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CUP's vs PSI's

Discussion in 'Handloading and Reloading' started by Blakenzy, Dec 28, 2006.

  1. Blakenzy

    Blakenzy Active Member

    Jun 12, 2004
    How do you go about converting pressure information in CUP to PSI, and viceversa? I tried to look this info up but have had no luck finding a converting formula. I am asking this because not all load data is expressed in the same unit, and I would like to be able to compare them side by side.
  2. ClarkEMyers

    ClarkEMyers Active Member

    Oct 3, 2003
    A stone's throw from Henry's Fork
    You don't.

    You don't.

    It's not all that difficult for a restricted range where firing data exists and intervening values or slightly outside the range values can be interpolated but

    psi, sometimes psia, typically expresses peak pressure as measured with electronics (although the electronics may be capable of measuring a full curve and so used) and copper units of pressure is by definition given by comparing shortening of the copper with the test firing in a pressure barrel to tables of similar copper slugs shortened under controlled pressure. The copper is exposed (through a piston typically) to all the pressure under the curve. The peak pressure and the copper pressure measure different things - like converting degree days to daily high temperatures - there is a relationship but they don't convert.

    And the question has been done to death with long detailed explanations and links to very long detailed explanations all over the place.
  3. Father Knows Best

    Father Knows Best Senior Member

    Apr 14, 2005
    Minneapolis, MN, USA
    True. The analogy I use is that PSI is like a race car's top speed on a given track, but CUP is the elapsed time it takes to do one lap of the track. Higher top speed may lead to faster lap times, but not necessarily, as lap times are really a function of average speed, not top speed at one isolated point. A car that tops out at 150 mph on the straight but sustains a higher average speed may well be faster around the track than one that hits 170 mph on the straight but is a lot slower through the corners.
  4. wolfe28

    wolfe28 New Member

    Aug 16, 2005
    Between Maid-Rites and Maple Syrup; North of Sweet
    Here's the best I can do

    Being somewhat of a science geek, I was able to come up with this link that has a fairly good explination of how CUP, LUP and PSI are related, different, and why we still use CUP to measure chamber pressure.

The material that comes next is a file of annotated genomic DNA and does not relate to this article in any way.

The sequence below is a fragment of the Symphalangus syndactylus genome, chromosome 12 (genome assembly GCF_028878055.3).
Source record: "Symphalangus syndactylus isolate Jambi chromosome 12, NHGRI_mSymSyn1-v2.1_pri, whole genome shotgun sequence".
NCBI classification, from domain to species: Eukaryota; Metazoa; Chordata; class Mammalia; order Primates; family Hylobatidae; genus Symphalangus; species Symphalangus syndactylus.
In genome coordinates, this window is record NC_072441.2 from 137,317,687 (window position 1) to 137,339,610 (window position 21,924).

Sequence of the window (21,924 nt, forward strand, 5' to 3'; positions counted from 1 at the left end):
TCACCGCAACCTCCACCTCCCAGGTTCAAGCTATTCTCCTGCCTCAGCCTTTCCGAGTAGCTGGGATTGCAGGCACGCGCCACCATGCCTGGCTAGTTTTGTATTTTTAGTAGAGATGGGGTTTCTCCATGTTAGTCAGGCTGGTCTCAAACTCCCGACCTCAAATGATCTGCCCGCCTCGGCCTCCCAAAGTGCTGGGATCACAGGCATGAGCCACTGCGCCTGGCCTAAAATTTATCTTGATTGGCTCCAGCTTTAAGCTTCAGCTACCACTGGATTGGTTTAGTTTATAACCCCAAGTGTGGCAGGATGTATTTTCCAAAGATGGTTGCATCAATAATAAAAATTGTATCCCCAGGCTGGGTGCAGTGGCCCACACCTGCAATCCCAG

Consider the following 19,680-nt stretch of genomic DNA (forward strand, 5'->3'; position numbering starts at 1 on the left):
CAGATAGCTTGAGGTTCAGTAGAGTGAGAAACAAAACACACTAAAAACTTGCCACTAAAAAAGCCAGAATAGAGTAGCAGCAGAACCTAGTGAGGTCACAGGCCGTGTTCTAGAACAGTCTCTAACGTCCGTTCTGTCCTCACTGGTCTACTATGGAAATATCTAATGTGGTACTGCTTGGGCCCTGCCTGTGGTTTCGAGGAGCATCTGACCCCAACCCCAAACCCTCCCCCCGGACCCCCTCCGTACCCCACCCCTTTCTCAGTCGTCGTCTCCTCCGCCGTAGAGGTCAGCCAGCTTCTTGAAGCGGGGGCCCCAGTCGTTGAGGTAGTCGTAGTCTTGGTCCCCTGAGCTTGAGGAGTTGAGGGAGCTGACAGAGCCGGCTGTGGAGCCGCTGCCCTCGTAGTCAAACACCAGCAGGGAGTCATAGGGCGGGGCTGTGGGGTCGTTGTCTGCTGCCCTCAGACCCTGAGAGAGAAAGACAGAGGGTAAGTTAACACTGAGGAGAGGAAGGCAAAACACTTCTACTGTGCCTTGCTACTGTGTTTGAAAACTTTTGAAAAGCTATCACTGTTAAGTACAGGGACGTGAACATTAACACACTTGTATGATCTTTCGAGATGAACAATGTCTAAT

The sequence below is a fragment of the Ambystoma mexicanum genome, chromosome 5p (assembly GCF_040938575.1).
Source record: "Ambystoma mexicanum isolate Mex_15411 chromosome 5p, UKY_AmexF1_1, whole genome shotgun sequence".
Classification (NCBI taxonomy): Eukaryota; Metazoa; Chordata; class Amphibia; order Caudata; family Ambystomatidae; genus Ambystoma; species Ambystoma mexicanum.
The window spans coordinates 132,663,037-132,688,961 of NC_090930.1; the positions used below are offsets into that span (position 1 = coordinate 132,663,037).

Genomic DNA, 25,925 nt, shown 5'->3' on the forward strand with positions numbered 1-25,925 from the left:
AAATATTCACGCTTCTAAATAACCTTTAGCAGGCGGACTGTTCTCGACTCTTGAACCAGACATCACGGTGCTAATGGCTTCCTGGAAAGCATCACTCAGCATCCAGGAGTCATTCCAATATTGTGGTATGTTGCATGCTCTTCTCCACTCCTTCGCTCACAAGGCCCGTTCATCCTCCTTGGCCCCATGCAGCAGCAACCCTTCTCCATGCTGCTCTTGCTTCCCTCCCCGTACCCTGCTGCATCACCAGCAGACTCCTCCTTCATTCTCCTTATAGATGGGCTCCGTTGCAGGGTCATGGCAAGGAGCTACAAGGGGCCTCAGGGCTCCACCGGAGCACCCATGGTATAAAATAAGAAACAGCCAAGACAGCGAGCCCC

Hope this helps.

  5. Ol` Joe

    Ol` Joe Senior Member

    Feb 25, 2004
  6. Clark

    Clark Senior Member

    Jan 3, 2003
    Where I5 meets the rain forest
    CAUTION: The following post includes loading data beyond currently published maximums for this cartridge. USE AT YOUR OWN RISK. Neither the writer, The High Road, nor the staff of THR assume any liability for any damage or injury resulting from use of this information.

    1) In the category of gun that is stronger than the brass, I do not care what the pressure is in PSI or in CUP. I do not care what was the length of duration of pressure.
    I simply work up until the brass takes some damage, and then back off a safety margin so I know I will not have brass failure when a shot is important.

    2) In the category of gun that is weaker than the brass, I can Super Glue on a strain gauge and measure pressure, or follow a load book recipe for that cartridge.

    What does it all mean?
    Most of the time I don't care what is the pressure in psi or cup, but I care what are the effects of pressure.
  7. Steve C

    Steve C Senior Member

    Jan 5, 2006
    The reason there's no direct mathematical conversion from CUP to PSI or vise versa is that CUP is not a mathematically related scale while PSI is. For example, if you double the pressure you double the PSI but the CUP's will not necessarily be doubled.
  8. brickeyee

    brickeyee Senior Member

    Feb 25, 2005
    The copper crusher system has significant mechanical momentum and does not measure peak pressures as accurately as the piezo system.
    Strain gauge systems suffer from the assumptions in converting strain to stress (load imposed to deformation) and variation in the material making up the chamber (they are 'calibrated' using factory ammo).
    There are conversion factors between PSI and CUP, but they have a serious problem in not converging to 0 PSI at 0 CUP.

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